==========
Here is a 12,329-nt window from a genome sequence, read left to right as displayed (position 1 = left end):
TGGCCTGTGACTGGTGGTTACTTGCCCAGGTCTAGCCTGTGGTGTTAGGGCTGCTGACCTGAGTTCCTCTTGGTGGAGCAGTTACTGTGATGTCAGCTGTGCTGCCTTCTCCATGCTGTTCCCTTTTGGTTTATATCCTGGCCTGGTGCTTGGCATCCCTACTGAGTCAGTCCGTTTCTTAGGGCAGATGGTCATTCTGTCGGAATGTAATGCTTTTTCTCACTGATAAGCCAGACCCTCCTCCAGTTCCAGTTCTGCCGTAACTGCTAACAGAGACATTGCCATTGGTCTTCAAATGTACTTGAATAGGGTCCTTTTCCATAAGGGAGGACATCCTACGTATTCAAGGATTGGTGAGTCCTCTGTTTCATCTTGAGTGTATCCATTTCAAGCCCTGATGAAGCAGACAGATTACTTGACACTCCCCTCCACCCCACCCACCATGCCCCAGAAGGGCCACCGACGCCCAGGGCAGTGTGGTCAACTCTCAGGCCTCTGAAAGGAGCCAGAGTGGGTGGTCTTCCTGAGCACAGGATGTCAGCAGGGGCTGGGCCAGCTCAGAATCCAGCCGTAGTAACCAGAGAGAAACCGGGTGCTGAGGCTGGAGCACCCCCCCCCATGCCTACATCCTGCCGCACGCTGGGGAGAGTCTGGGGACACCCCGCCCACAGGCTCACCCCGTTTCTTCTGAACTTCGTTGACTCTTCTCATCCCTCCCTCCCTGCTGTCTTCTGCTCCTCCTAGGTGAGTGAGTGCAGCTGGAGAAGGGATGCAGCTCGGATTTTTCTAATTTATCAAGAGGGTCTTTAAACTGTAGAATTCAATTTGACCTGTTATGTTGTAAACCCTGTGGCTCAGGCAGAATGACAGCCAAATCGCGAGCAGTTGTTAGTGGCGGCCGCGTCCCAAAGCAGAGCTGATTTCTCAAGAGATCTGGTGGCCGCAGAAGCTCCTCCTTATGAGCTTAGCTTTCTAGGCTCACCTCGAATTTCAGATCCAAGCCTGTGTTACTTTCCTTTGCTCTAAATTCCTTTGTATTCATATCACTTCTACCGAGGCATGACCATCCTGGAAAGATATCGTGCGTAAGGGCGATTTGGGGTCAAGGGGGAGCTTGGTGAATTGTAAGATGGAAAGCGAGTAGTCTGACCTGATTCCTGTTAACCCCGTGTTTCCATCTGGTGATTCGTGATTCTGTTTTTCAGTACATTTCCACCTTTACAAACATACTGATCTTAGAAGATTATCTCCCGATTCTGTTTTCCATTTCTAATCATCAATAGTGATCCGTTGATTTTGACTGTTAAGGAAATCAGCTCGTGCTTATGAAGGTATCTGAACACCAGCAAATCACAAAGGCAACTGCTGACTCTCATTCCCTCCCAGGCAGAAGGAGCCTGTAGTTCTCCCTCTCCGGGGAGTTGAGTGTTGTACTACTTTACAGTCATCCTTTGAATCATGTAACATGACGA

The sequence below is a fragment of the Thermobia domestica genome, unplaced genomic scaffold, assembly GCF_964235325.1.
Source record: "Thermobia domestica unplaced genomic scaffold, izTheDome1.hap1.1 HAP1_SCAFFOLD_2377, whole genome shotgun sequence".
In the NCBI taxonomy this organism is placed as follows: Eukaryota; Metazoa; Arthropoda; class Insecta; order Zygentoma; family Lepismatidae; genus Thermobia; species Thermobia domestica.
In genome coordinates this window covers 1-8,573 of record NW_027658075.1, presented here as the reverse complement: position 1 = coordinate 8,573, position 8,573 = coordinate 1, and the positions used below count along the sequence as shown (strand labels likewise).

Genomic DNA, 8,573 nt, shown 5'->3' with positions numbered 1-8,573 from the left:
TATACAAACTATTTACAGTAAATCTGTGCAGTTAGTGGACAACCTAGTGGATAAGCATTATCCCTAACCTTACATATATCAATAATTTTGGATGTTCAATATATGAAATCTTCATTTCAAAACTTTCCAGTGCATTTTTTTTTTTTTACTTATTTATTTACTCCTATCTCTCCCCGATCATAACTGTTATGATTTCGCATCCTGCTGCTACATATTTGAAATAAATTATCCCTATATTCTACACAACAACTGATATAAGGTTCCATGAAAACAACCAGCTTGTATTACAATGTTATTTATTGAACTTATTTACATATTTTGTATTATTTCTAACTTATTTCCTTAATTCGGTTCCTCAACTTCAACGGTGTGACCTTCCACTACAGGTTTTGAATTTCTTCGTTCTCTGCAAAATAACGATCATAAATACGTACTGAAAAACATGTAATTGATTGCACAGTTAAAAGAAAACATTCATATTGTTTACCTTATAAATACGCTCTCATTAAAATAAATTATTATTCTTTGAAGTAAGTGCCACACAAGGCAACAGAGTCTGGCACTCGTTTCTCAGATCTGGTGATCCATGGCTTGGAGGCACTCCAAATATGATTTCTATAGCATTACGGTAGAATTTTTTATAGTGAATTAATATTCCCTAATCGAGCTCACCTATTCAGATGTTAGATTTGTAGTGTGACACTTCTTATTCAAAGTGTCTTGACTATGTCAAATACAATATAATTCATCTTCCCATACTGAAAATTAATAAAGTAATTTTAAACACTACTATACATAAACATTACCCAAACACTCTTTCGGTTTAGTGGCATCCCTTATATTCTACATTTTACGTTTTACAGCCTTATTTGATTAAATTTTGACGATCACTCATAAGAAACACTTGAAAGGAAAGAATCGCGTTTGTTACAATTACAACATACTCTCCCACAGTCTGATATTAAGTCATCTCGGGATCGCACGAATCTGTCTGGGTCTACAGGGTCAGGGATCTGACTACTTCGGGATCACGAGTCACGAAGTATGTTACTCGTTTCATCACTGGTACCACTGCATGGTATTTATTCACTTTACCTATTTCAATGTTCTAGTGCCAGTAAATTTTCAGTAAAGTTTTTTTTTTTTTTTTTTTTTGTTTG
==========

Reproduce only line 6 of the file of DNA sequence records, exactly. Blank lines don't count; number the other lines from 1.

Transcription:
In genome coordinates this window covers 1-8,573 of record NW_027658075.1, presented here as the reverse complement: position 1 = coordinate 8,573, position 8,573 = coordinate 1, and the positions used below count along the sequence as shown (strand labels likewise).